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Are Mental Health Practitioners Allowed To Be Vulnerable? A Talk At Bath University

What a lovely lot on the Bath DClinPsy course. The first of autumn talks to bash the stigma of having lived experience of distress as a mental health professional ... ie being human and not 'othering' vulnerability. 

We may any one of us experience mental ill health. Personal experience has been shown to be helpful for compassionate engagement in this work. Anyone feeling vulnerable must be met with compassion. 

These trainees are about to go out into the world and I hope they can feel allowed, as helpers, to be vulnerable if they feel so, to understand experiences of their own distress as a gift to help learn more about themselves and helping others. 

Here's to post traumatic growth and serious resilience for those who have gone through difficulty and come out the other side... and many of those are rightly in our helping professions now helping others. 

Can the organisations and professions within the mental health scene meet practitioner humanity with anything other than a 'risk monitoring' mirror to their experiences of distress? Can we take this further to understand the growth from adversity and also the inherent humanity of our workforce? Can in2gr8mentalhealth, that holds this platform of solidarity for those practitioners with lived experience, ever cease to exist because actually the mental health scene has been able to open enough to integrate this within where it belongs?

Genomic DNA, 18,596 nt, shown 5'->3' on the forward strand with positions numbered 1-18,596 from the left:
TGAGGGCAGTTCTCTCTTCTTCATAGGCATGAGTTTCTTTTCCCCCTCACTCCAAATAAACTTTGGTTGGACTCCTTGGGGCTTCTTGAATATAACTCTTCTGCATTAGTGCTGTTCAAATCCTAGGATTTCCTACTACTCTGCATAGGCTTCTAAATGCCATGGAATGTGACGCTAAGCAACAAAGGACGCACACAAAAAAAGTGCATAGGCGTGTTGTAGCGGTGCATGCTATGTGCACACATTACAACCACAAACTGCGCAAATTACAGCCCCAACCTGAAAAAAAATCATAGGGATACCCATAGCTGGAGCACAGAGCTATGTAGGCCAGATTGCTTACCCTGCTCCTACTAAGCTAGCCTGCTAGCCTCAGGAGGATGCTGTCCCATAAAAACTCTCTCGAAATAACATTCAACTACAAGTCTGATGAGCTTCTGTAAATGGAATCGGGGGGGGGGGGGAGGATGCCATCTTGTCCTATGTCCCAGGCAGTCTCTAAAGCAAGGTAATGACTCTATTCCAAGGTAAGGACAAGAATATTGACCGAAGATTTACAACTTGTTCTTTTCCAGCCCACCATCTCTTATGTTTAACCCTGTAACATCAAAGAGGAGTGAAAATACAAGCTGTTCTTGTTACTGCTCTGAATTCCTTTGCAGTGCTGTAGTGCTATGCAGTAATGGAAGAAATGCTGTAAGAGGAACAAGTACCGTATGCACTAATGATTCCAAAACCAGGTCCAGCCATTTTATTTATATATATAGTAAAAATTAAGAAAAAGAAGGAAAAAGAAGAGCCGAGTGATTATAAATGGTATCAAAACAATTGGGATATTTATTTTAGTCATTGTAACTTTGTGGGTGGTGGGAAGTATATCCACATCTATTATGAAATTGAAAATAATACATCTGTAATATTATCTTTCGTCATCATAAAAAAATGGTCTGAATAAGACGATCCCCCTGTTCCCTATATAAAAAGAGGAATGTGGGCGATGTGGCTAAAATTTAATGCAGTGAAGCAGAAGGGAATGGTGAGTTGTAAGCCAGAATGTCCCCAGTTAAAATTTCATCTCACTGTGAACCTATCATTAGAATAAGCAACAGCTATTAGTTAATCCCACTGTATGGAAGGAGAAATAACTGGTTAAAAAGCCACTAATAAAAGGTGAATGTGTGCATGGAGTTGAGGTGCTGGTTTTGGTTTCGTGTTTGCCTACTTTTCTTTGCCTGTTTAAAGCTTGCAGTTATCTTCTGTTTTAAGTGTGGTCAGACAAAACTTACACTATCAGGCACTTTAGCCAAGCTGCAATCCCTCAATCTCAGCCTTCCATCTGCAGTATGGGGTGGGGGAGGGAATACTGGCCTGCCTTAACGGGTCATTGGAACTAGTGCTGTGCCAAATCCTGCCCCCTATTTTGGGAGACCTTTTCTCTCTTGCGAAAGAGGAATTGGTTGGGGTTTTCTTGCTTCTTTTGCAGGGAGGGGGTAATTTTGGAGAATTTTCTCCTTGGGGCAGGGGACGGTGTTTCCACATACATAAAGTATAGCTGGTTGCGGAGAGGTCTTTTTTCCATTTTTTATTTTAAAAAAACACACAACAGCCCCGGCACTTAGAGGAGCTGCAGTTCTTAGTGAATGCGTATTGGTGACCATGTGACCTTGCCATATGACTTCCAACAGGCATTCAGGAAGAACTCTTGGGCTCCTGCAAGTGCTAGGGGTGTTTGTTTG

This isn't anything to do with a staff wellbeing policy (too often asking individuals to soothe away the ills of toxic services), this is engaging with the reality of who we are. It's much much bigger.

We are on shifting sands since this began and conversations and research are growing. 

Keep going! From feedback I get, people are beginning to really listen.

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